But it wasn’t until late December of that year, when I got an e-mail from Frank—58-year-old Frank Kurzawa, a fixture of Texas racing for two decades—that I found the distraction I’d sought. Frank wrote to remind me and other VOPers that registration had opened for the Tour of the Gila, a springtime, multi-day stage race for pros and amateurs held in the steep mountains of southwestern New Mexico.

“May 1st to 5th,” said the e-mail. “An amazing race in an amazing place.”

I wanted in. The training would consume me, and the race was in a beautiful spot, far from central Texas. I filled out the online entry form and paid my $120. No sooner had I finished the transaction than I worried that I’d made an impulse buy.

A four-day stage race, covering nearly 180 miles? I hadn’t raced in five years. In the midst of an unraveling marriage and family, I had committed myself to something that required unbelievable fitness.

“Green light!” yells Greg, who is in front at the crest of another hill on Southwest Parkway. He’s the first to see a stoplight that’s about a quarter-mile down the hill. When the light is red, the VOP riders ease up in anticipation of making a stop. But green means it’s time to accelerate and try to make the signal.

There’s clanking all around—bike chains grabbing bigger gears. Unfortunately, I have little strength left. So much of road racing boils down to recovering from hard, repeated efforts. In many ways, success goes to the rider who can endure the most interval work from start to finish. I’m just a few miles into a tough but short training ride. The Gila will be a different beast altogether. I can only watch as a bunch of VOPers blow past me.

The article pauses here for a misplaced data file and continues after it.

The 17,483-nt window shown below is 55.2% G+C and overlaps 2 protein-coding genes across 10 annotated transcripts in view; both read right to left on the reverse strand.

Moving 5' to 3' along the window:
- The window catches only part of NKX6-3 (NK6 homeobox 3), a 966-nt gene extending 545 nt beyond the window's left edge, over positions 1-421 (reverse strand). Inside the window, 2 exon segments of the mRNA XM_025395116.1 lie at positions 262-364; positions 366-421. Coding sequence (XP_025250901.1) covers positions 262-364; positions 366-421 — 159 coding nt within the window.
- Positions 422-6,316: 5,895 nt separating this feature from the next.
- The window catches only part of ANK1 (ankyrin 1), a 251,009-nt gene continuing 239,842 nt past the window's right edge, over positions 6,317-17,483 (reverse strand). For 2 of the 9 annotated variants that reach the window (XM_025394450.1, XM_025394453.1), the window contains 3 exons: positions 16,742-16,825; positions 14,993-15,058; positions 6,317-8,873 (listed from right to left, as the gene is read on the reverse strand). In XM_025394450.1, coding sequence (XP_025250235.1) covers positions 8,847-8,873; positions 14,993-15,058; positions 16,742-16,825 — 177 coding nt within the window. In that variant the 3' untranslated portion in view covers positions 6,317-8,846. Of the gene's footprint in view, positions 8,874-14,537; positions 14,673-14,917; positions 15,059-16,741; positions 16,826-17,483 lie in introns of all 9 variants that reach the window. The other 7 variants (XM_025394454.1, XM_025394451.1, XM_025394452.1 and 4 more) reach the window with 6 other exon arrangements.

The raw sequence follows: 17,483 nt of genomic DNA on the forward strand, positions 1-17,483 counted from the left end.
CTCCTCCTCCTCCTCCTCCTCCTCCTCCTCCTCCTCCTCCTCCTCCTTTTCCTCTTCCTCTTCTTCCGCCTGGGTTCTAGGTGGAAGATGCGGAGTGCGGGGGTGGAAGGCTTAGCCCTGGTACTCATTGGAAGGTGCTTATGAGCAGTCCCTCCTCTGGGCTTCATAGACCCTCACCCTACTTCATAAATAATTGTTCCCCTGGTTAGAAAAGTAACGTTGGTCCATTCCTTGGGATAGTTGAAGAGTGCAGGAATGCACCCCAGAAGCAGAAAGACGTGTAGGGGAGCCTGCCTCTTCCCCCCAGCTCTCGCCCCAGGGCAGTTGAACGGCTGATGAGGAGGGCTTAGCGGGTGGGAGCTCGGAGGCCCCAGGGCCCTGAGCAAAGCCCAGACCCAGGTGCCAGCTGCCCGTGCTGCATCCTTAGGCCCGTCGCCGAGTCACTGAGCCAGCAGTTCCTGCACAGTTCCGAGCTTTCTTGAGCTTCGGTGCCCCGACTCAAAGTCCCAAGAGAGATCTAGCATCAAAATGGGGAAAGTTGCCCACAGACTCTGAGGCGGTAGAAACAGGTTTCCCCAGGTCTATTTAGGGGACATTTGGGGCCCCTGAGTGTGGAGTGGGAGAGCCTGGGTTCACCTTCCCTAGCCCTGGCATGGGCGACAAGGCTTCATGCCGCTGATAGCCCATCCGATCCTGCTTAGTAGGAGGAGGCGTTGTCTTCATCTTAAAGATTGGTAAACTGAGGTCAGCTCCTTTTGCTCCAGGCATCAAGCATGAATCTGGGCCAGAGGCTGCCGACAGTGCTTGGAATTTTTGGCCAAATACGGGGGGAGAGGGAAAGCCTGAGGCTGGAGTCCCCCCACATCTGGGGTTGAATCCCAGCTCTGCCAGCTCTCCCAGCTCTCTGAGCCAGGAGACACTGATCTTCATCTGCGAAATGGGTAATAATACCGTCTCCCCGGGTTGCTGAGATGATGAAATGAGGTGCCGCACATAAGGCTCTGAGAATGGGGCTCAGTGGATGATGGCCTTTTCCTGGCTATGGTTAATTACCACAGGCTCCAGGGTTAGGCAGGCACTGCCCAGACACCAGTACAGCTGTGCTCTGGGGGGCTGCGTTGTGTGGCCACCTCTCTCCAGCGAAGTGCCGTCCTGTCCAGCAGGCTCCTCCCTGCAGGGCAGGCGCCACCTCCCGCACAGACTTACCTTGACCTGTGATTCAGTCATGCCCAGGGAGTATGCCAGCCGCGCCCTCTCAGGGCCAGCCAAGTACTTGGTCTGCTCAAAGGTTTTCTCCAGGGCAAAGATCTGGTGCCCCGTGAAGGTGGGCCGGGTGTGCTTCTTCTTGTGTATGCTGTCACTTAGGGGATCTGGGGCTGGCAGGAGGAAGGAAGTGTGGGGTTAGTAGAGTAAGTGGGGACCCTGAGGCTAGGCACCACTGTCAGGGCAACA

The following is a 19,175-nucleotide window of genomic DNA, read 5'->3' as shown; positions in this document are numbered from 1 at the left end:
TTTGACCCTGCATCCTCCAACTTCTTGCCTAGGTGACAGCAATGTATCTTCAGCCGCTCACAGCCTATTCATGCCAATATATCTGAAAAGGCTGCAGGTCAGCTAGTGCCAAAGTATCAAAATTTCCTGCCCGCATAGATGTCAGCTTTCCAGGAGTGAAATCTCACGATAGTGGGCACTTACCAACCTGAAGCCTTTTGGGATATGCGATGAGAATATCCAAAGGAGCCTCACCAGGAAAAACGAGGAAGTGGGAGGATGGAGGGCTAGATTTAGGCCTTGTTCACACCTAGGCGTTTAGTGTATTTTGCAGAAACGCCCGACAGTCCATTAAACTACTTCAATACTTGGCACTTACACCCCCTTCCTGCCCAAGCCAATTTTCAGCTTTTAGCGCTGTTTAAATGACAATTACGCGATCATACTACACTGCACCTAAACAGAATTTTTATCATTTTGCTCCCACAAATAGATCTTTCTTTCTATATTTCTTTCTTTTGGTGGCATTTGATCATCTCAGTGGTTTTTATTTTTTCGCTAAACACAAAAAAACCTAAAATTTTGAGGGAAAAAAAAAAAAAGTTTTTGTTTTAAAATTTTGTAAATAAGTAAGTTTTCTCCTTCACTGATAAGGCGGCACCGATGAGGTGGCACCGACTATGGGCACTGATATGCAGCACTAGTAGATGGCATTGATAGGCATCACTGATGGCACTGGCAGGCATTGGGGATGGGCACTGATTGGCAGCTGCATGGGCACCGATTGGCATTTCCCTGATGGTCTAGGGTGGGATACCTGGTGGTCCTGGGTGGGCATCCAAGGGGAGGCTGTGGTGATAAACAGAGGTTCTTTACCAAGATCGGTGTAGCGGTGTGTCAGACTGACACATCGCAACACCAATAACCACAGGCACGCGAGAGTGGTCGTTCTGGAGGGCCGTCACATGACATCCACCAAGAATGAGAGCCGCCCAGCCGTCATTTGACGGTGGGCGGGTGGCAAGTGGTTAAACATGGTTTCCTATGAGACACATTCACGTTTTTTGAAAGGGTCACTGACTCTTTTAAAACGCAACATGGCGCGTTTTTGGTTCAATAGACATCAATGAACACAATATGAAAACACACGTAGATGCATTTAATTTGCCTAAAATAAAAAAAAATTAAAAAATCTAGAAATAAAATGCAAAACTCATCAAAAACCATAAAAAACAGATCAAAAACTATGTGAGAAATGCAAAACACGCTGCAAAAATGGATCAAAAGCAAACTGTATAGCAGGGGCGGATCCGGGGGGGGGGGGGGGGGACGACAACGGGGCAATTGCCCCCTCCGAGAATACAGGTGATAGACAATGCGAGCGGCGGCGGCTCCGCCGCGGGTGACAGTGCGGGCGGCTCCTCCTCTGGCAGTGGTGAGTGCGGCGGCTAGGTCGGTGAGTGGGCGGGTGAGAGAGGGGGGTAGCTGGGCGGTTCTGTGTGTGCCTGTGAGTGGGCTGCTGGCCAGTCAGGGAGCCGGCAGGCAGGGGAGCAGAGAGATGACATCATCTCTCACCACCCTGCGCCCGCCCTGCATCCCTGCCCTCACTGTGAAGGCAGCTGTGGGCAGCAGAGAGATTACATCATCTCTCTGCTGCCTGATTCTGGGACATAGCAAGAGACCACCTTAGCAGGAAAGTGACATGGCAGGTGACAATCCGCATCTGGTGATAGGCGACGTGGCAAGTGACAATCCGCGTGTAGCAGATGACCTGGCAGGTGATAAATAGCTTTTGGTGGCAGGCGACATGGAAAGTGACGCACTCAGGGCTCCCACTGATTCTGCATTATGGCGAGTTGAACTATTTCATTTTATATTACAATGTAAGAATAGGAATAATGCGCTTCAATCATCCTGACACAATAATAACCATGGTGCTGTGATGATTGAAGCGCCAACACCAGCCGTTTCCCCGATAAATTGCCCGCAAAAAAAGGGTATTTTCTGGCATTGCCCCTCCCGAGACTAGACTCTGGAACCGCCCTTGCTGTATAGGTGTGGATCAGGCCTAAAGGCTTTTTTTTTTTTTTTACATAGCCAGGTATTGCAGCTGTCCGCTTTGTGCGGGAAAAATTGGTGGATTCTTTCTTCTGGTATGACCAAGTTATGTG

Soon after moving in, I conclude that my stark two-bedroom apartment has what I need. IKEA beds for the kids. A TV on the wall. My desk. A toaster. The pantry holds energy gels and bars. I think of the place as a modern-day Rocky Balboa bunker, where I’ll work, sleep, eat, and recover from training. 

My fellow building dwellers are mostly University of Texas students, and I largely ignore them. But one Friday evening in early April, I cross paths in the hallway with three college-age girls who are dressed up for a night out. I’m in my sweats, carrying a bag of trash to the garbage chute, and I notice how they scoot around me.

Confused, furious, and depressed, I was suddenly just another man in his forties enduring a marriage breakup. I turned to the machine and sport that, for decades, had brought me joy.

I’m immediately overcome with sadness, and I start to cry. Apparently, I’m no Rocky; to these kids, I’m an ancient astronaut visiting their planet. I feel old and profoundly lonely. My tears plop onto the concrete floor. I hate that I ever agreed to move to Texas, and for the moment I hate my wife.